Gizmos & Gadgets: The Aggie Bus is Electric and Recharges Wirelessly

If electric vehicles (EVs) are to become ubiquitous we have a number of hurdles to overcome. These include:

  1. Improvements to batteries not only to make them hold a charge longer but to also recharge faster.
  2. The building of an electric infrastructure with recharge capability not just at one point but at many.
  3. Eliminating the plug outlet and wire from EV technology design.

In previous blogs I have talked about new battery technology and electric infrastructure. I have also written about wireless power transfer technology such as Nissan has developed for its 2013 Leaf. Now wireless power transfer is coming to public transit with the introduction of the first-of-a-kind electric bus. It’s a product of the engineering and scientific team at Utah State University’s Research Foundation.

The bus includes technology capable of 90% electrical transfer efficiency of 5 to 25 Kilowatts over a 25 centimeter (10 inch) air gap using wireless power transfer. When the bus is idle overnight it gets recharged by parking over a wireless charging plate (see image below). While enroute  similar embedded charging plates at each passenger stop provide a continuous recharge.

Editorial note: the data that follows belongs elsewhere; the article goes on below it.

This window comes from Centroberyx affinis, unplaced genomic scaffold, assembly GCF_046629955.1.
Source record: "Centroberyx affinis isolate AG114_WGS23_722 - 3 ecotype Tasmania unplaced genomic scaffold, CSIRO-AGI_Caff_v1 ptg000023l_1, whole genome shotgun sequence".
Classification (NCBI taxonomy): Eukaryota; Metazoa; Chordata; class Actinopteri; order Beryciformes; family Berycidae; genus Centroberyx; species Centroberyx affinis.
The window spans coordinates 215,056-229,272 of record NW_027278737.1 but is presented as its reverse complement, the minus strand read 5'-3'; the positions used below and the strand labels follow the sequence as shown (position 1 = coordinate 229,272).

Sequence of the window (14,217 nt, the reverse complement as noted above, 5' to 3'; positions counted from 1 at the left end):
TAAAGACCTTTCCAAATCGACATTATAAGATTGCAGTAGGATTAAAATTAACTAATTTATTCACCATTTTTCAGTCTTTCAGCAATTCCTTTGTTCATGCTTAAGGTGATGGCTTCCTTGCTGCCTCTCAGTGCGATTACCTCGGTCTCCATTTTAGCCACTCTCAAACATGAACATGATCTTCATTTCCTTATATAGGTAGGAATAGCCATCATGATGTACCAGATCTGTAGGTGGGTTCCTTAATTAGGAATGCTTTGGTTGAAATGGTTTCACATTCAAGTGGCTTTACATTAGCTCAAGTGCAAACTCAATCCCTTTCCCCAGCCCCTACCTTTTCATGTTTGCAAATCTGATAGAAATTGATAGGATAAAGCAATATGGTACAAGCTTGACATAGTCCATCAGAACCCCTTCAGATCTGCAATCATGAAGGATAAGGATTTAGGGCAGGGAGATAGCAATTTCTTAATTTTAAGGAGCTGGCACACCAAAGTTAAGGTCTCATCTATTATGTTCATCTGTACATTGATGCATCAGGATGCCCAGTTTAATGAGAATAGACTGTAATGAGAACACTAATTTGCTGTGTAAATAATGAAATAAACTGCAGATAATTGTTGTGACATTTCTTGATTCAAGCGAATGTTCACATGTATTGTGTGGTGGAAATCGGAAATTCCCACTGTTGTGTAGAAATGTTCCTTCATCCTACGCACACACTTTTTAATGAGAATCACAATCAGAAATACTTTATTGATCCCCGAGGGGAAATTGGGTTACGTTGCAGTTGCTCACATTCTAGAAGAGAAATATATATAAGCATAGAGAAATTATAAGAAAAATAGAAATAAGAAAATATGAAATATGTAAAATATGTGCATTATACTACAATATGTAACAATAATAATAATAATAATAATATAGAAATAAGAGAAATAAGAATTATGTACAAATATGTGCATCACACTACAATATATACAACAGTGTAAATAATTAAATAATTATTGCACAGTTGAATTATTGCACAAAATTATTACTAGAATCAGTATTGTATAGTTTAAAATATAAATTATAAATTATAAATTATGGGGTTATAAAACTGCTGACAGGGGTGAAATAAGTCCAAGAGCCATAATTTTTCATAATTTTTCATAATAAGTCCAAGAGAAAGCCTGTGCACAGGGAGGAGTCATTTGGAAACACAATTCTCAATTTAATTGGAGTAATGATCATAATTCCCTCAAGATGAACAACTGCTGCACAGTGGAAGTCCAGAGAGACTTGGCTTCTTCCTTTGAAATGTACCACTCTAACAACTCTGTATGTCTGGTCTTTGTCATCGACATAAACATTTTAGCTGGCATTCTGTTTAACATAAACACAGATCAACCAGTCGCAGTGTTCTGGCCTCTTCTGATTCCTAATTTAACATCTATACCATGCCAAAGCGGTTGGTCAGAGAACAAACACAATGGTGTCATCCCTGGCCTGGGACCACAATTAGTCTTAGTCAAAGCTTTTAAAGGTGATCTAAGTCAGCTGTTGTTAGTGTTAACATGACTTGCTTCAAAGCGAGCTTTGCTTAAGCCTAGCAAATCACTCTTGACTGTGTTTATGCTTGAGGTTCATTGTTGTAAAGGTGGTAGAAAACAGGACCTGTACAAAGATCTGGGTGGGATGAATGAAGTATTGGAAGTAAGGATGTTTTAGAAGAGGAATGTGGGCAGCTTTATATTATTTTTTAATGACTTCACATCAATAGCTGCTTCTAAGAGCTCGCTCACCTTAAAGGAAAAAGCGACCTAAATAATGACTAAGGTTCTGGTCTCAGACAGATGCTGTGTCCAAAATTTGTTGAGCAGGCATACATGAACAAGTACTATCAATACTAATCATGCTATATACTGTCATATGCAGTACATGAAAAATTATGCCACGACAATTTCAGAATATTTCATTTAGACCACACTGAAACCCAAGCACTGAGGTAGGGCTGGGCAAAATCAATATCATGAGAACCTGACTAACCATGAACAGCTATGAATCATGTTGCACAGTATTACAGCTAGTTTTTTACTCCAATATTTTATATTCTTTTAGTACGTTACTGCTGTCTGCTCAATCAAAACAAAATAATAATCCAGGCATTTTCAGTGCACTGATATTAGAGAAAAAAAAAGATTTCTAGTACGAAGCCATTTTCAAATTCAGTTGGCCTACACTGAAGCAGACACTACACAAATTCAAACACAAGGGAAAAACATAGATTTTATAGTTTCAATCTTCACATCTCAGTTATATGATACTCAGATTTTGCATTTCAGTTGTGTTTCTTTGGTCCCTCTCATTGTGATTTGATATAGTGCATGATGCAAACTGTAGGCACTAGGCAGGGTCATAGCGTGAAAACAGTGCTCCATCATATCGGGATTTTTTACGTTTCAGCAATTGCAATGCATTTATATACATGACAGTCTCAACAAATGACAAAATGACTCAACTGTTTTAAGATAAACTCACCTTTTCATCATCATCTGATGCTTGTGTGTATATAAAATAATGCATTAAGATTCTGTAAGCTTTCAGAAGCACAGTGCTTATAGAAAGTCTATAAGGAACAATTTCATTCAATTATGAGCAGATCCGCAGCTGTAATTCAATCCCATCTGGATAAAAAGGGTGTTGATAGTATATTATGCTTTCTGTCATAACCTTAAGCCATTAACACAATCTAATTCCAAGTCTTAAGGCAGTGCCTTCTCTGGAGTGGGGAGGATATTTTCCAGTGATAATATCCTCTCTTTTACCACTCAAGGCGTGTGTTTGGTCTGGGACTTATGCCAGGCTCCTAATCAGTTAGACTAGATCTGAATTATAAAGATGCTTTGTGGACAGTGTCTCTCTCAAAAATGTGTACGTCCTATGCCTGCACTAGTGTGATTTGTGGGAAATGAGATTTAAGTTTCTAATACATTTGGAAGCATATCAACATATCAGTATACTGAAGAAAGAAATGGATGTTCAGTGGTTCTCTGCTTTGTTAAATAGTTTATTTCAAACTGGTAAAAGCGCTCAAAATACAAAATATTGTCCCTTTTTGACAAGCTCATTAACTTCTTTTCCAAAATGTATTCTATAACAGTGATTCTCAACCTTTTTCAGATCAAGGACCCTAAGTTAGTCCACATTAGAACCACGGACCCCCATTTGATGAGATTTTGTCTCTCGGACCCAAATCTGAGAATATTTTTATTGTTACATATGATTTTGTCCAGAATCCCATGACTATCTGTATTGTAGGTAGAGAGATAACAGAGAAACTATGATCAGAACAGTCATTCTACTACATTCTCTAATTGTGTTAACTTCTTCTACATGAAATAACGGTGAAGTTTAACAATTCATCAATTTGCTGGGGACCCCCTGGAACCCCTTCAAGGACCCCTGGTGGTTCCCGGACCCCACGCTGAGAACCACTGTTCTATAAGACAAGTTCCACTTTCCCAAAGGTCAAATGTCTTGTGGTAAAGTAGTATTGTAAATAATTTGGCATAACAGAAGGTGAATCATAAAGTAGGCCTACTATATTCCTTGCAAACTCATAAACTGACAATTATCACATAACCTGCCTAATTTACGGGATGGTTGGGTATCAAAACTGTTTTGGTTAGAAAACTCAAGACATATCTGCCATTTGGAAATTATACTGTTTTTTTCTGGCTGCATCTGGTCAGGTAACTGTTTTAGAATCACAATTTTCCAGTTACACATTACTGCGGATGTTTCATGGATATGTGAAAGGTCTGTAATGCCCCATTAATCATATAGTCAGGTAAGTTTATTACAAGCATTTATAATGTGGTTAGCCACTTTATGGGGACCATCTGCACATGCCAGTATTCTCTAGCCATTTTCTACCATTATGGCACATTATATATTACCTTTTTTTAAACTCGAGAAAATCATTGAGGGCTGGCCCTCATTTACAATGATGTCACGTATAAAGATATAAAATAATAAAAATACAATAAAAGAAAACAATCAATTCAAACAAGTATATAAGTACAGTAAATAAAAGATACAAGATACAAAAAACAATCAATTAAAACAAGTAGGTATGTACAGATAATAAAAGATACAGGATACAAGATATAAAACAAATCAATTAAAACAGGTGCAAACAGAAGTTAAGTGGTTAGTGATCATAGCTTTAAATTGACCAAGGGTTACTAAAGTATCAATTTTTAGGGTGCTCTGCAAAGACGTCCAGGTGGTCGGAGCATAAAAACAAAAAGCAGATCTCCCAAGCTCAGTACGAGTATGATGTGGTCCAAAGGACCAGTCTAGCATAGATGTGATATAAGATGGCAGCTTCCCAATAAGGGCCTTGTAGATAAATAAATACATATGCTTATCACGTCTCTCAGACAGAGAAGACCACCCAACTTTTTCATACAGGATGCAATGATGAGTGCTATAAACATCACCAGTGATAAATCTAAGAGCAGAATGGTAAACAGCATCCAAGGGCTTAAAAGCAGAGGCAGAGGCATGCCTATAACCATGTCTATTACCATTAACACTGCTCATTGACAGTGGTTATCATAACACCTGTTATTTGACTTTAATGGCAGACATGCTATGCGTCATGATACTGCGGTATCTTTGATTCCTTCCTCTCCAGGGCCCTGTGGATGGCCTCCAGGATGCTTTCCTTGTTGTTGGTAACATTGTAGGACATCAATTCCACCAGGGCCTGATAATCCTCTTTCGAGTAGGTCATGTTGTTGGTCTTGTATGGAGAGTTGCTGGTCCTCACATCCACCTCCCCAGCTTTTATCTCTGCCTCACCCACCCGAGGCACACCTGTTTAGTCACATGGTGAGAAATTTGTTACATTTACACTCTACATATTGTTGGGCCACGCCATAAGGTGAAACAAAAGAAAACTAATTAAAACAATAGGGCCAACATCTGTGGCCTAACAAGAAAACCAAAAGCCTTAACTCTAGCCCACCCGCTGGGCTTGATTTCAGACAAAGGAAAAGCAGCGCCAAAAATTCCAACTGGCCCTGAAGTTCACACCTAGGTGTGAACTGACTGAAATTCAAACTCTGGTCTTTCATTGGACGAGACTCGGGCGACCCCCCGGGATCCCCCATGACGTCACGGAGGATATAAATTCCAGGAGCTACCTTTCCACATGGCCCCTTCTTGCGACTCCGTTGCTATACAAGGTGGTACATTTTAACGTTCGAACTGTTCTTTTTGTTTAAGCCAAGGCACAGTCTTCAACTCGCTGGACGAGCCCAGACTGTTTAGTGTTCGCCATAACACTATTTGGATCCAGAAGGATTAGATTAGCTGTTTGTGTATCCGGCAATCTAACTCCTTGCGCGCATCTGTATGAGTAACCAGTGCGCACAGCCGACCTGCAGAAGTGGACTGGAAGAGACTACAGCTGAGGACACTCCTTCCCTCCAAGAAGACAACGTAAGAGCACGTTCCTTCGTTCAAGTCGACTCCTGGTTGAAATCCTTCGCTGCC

WAVE charge plate


The university has spun off the technology creating WAVE Inc. The new company is partnering with the Utah Transit Authority with plans to launch its first commercial demonstration this year running on the University campus. The demonstration will feature a 12 meter (40-foot) bus routed through the campus. By the summer the bus will be capable of wireless power transfer of up to 50 Kilowatts, an improvement over the current bus. With this type of power transfer commercial feasibility of wireless EV technology for public transit becomes viable.

Wesley Smith, the CEO of WAVE describes how the technology can be as reliable as fossil-fuel powered buses. “Current battery limitations prevent an all-electric transit bus from operating all day from an overnight charge,” he states. “WAVE solves that problem by charging the bus wirelessly during its daily operations when the bus stops to load and off-load passengers.”




Len Rosen lives in Toronto, Ontario, Canada. He is a researcher and writer who has a fascination with science and technology. He is married with a daughter who works in radio, and a miniature red poodle who is his daily companion on walks of discovery. More...